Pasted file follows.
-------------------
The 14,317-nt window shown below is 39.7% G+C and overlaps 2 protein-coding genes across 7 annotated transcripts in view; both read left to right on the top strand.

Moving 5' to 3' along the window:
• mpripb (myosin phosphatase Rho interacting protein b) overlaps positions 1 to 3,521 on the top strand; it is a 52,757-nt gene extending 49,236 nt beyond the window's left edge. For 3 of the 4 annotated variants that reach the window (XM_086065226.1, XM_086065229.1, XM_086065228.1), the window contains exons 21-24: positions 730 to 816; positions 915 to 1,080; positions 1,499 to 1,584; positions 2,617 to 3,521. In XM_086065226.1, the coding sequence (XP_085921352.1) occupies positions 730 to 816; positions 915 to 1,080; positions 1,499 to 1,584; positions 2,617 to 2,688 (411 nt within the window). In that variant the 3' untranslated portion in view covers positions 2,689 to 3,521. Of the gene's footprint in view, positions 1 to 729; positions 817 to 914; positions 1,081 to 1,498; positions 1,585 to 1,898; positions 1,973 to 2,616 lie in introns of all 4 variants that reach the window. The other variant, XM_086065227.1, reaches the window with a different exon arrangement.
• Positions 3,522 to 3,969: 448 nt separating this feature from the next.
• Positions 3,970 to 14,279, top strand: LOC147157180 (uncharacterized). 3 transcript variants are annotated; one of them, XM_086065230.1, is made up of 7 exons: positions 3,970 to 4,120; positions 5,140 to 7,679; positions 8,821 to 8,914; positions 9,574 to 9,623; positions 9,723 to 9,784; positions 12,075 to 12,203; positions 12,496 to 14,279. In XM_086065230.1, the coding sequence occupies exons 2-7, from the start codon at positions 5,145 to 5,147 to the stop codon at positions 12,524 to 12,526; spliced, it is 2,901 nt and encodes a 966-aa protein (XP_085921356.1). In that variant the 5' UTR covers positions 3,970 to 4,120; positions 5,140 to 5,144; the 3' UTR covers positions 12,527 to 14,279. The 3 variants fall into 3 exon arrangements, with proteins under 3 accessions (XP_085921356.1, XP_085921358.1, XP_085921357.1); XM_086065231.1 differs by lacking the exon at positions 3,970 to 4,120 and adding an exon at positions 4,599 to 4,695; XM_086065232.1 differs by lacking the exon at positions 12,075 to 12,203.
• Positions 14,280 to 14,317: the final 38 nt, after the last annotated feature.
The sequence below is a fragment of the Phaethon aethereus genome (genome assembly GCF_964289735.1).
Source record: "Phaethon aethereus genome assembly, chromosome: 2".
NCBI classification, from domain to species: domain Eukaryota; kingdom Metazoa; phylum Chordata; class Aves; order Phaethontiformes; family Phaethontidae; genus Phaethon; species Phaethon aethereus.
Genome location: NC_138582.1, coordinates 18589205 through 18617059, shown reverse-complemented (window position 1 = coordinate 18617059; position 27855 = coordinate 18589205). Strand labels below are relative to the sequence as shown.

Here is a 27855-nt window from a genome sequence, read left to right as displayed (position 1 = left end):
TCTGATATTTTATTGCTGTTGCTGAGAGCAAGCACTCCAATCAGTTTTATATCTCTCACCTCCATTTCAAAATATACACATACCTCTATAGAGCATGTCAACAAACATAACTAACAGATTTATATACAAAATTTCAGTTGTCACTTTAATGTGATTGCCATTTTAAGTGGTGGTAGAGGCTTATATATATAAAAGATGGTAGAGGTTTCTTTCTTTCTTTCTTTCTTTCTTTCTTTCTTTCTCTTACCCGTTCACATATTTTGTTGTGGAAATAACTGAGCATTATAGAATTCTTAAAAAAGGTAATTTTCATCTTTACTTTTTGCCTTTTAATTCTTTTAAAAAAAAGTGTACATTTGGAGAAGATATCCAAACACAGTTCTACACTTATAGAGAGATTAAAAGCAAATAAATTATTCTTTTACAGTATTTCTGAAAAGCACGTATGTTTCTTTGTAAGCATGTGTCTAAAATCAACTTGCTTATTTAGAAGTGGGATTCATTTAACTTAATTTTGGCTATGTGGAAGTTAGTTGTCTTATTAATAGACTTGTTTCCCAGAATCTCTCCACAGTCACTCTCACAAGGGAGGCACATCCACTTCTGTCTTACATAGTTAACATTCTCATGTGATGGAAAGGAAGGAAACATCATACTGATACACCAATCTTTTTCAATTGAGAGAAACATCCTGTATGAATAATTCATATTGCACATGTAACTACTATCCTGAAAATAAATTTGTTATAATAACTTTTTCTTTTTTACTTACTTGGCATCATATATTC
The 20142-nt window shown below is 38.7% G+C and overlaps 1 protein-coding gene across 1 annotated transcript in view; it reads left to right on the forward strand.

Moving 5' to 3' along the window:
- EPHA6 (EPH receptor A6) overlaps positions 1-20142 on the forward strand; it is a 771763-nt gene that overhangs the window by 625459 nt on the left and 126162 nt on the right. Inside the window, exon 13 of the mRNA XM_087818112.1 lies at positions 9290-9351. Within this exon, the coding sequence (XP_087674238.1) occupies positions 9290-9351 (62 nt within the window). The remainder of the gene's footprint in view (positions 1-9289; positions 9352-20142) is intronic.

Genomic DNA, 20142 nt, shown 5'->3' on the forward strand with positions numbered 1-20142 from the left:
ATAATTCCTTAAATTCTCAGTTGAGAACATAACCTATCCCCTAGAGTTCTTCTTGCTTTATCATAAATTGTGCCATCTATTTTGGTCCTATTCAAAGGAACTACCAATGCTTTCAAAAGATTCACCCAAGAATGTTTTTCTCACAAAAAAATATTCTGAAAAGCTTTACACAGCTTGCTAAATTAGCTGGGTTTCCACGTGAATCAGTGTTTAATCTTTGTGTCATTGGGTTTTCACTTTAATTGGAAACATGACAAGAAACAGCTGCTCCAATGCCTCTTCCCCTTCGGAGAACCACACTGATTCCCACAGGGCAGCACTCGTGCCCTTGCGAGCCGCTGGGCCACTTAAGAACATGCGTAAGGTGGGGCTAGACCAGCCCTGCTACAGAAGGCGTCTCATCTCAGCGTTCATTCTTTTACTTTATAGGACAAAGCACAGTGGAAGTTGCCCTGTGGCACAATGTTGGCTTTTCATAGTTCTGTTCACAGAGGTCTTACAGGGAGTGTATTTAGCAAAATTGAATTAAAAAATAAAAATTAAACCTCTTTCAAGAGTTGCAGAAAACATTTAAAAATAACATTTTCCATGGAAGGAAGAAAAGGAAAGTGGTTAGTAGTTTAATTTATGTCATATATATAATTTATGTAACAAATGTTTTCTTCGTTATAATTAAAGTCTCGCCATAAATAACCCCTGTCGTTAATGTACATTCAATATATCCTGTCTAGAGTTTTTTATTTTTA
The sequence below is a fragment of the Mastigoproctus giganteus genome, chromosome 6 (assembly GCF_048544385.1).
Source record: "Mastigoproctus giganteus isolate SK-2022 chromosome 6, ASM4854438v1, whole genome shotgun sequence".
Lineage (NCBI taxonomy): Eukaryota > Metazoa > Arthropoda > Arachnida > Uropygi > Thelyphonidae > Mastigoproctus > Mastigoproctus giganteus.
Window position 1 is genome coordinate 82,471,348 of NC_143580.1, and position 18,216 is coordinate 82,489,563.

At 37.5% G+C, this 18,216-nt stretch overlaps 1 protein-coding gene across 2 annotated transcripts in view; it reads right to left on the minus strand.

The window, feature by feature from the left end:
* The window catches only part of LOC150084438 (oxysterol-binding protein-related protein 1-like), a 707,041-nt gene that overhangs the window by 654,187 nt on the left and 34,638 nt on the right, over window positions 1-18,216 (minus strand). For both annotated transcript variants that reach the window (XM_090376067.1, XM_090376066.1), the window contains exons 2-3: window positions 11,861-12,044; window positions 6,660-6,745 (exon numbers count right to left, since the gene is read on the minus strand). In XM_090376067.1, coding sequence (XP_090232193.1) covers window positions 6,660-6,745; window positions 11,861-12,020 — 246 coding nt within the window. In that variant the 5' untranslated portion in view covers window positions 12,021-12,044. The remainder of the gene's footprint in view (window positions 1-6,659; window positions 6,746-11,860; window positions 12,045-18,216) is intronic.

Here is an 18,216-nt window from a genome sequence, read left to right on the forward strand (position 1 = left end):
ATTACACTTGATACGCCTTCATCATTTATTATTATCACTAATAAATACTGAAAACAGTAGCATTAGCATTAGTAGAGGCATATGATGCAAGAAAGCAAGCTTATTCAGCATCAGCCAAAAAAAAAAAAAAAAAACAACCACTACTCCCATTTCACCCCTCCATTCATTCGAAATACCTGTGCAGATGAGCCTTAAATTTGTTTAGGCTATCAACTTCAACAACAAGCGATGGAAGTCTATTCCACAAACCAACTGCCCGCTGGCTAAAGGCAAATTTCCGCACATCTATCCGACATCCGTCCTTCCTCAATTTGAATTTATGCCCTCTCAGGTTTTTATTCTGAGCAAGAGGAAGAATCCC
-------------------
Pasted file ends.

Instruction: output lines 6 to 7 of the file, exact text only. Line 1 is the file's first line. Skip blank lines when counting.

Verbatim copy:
• Positions 14,280 to 14,317: the final 38 nt, after the last annotated feature.
The sequence below is a fragment of the Phaethon aethereus genome (genome assembly GCF_964289735.1).